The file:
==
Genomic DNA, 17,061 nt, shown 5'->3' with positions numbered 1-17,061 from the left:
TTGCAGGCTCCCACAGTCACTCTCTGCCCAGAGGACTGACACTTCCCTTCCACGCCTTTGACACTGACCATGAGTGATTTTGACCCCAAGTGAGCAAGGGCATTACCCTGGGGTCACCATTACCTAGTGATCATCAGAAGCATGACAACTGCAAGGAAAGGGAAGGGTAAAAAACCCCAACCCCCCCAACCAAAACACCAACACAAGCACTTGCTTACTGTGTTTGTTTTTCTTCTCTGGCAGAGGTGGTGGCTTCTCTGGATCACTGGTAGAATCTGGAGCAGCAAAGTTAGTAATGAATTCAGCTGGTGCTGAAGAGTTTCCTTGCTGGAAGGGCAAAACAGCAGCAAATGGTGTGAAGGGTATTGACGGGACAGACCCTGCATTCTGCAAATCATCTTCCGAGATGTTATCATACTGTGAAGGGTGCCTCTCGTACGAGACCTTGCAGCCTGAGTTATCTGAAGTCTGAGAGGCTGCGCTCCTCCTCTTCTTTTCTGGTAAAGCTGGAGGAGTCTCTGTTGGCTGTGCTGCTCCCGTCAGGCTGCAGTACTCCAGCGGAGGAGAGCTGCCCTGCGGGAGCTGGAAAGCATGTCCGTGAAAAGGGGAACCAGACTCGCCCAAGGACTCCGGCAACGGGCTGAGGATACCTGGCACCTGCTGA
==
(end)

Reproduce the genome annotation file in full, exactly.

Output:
Genomic DNA, 17,061 nt, shown 5'->3' with positions numbered 1-17,061 from the left:
TTGCAGGCTCCCACAGTCACTCTCTGCCCAGAGGACTGACACTTCCCTTCCACGCCTTTGACACTGACCATGAGTGATTTTGACCCCAAGTGAGCAAGGGCATTACCCTGGGGTCACCATTACCTAGTGATCATCAGAAGCATGACAACTGCAAGGAAAGGGAAGGGTAAAAAACCCCAACCCCCCCAACCAAAACACCAACACAAGCACTTGCTTACTGTGTTTGTTTTTCTTCTCTGGCAGAGGTGGTGGCTTCTCTGGATCACTGGTAGAATCTGGAGCAGCAAAGTTAGTAATGAATTCAGCTGGTGCTGAAGAGTTTCCTTGCTGGAAGGGCAAAACAGCAGCAAATGGTGTGAAGGGTATTGACGGGACAGACCCTGCATTCTGCAAATCATCTTCCGAGATGTTATCATACTGTGAAGGGTGCCTCTCGTACGAGACCTTGCAGCCTGAGTTATCTGAAGTCTGAGAGGCTGCGCTCCTCCTCTTCTTTTCTGGTAAAGCTGGAGGAGTCTCTGTTGGCTGTGCTGCTCCCGTCAGGCTGCAGTACTCCAGCGGAGGAGAGCTGCCCTGCGGGAGCTGGAAAGCATGTCCGTGAAAAGGGGAACCAGACTCGCCCAAGGACTCCGGCAACGGGCTGAGGATACCTGGCACCTGCTGA